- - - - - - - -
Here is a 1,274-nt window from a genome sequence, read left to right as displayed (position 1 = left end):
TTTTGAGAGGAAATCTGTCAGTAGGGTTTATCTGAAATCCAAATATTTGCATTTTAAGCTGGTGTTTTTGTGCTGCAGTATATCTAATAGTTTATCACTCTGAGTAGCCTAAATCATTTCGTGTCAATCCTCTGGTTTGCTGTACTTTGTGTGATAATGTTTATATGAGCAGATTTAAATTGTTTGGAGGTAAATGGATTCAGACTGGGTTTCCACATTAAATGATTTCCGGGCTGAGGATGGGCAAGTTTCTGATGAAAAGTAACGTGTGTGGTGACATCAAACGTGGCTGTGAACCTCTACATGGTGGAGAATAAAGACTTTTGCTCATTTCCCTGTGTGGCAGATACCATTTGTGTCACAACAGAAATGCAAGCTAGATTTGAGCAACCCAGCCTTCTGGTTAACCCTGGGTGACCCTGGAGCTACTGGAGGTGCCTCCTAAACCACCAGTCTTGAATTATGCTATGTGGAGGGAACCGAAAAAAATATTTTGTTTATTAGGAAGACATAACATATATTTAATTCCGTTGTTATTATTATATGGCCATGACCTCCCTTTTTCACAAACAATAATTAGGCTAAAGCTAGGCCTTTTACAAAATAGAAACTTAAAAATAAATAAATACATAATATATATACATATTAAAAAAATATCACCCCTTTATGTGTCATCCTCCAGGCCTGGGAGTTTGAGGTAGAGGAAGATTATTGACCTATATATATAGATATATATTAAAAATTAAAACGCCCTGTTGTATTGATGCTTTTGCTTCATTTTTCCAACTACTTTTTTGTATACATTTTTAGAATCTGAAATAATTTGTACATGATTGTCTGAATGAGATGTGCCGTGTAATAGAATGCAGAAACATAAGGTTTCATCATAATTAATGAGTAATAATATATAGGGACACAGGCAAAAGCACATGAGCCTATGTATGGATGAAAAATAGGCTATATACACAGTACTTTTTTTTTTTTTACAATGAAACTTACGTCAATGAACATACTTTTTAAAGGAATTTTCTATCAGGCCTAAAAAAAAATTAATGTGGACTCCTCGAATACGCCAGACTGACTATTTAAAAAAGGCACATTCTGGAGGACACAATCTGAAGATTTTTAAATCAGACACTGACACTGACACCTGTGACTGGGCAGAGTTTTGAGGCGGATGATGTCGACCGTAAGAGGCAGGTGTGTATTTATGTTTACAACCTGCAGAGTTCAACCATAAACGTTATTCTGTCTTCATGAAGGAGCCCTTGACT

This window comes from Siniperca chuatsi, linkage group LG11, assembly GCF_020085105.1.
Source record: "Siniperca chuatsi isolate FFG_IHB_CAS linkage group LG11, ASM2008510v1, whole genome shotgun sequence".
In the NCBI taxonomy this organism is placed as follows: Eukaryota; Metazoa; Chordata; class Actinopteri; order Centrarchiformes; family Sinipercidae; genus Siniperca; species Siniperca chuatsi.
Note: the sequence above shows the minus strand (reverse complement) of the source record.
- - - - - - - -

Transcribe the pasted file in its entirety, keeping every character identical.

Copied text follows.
Here is a 1,274-nt window from a genome sequence, read left to right as displayed (position 1 = left end):
TTTTGAGAGGAAATCTGTCAGTAGGGTTTATCTGAAATCCAAATATTTGCATTTTAAGCTGGTGTTTTTGTGCTGCAGTATATCTAATAGTTTATCACTCTGAGTAGCCTAAATCATTTCGTGTCAATCCTCTGGTTTGCTGTACTTTGTGTGATAATGTTTATATGAGCAGATTTAAATTGTTTGGAGGTAAATGGATTCAGACTGGGTTTCCACATTAAATGATTTCCGGGCTGAGGATGGGCAAGTTTCTGATGAAAAGTAACGTGTGTGGTGACATCAAACGTGGCTGTGAACCTCTACATGGTGGAGAATAAAGACTTTTGCTCATTTCCCTGTGTGGCAGATACCATTTGTGTCACAACAGAAATGCAAGCTAGATTTGAGCAACCCAGCCTTCTGGTTAACCCTGGGTGACCCTGGAGCTACTGGAGGTGCCTCCTAAACCACCAGTCTTGAATTATGCTATGTGGAGGGAACCGAAAAAAATATTTTGTTTATTAGGAAGACATAACATATATTTAATTCCGTTGTTATTATTATATGGCCATGACCTCCCTTTTTCACAAACAATAATTAGGCTAAAGCTAGGCCTTTTACAAAATAGAAACTTAAAAATAAATAAATACATAATATATATACATATTAAAAAAATATCACCCCTTTATGTGTCATCCTCCAGGCCTGGGAGTTTGAGGTAGAGGAAGATTATTGACCTATATATATAGATATATATTAAAAATTAAAACGCCCTGTTGTATTGATGCTTTTGCTTCATTTTTCCAACTACTTTTTTGTATACATTTTTAGAATCTGAAATAATTTGTACATGATTGTCTGAATGAGATGTGCCGTGTAATAGAATGCAGAAACATAAGGTTTCATCATAATTAATGAGTAATAATATATAGGGACACAGGCAAAAGCACATGAGCCTATGTATGGATGAAAAATAGGCTATATACACAGTACTTTTTTTTTTTTTACAATGAAACTTACGTCAATGAACATACTTTTTAAAGGAATTTTCTATCAGGCCTAAAAAAAAATTAATGTGGACTCCTCGAATACGCCAGACTGACTATTTAAAAAAGGCACATTCTGGAGGACACAATCTGAAGATTTTTAAATCAGACACTGACACTGACACCTGTGACTGGGCAGAGTTTTGAGGCGGATGATGTCGACCGTAAGAGGCAGGTGTGTATTTATGTTTACAACCTGCAGAGTTCAACCATAAACGTTATTCTGTCTTCATGAAGGAGCCCTTGACT

This window comes from Siniperca chuatsi, linkage group LG11, assembly GCF_020085105.1.
Source record: "Siniperca chuatsi isolate FFG_IHB_CAS linkage group LG11, ASM2008510v1, whole genome shotgun sequence".
In the NCBI taxonomy this organism is placed as follows: Eukaryota; Metazoa; Chordata; class Actinopteri; order Centrarchiformes; family Sinipercidae; genus Siniperca; species Siniperca chuatsi.
Note: the sequence above shows the minus strand (reverse complement) of the source record.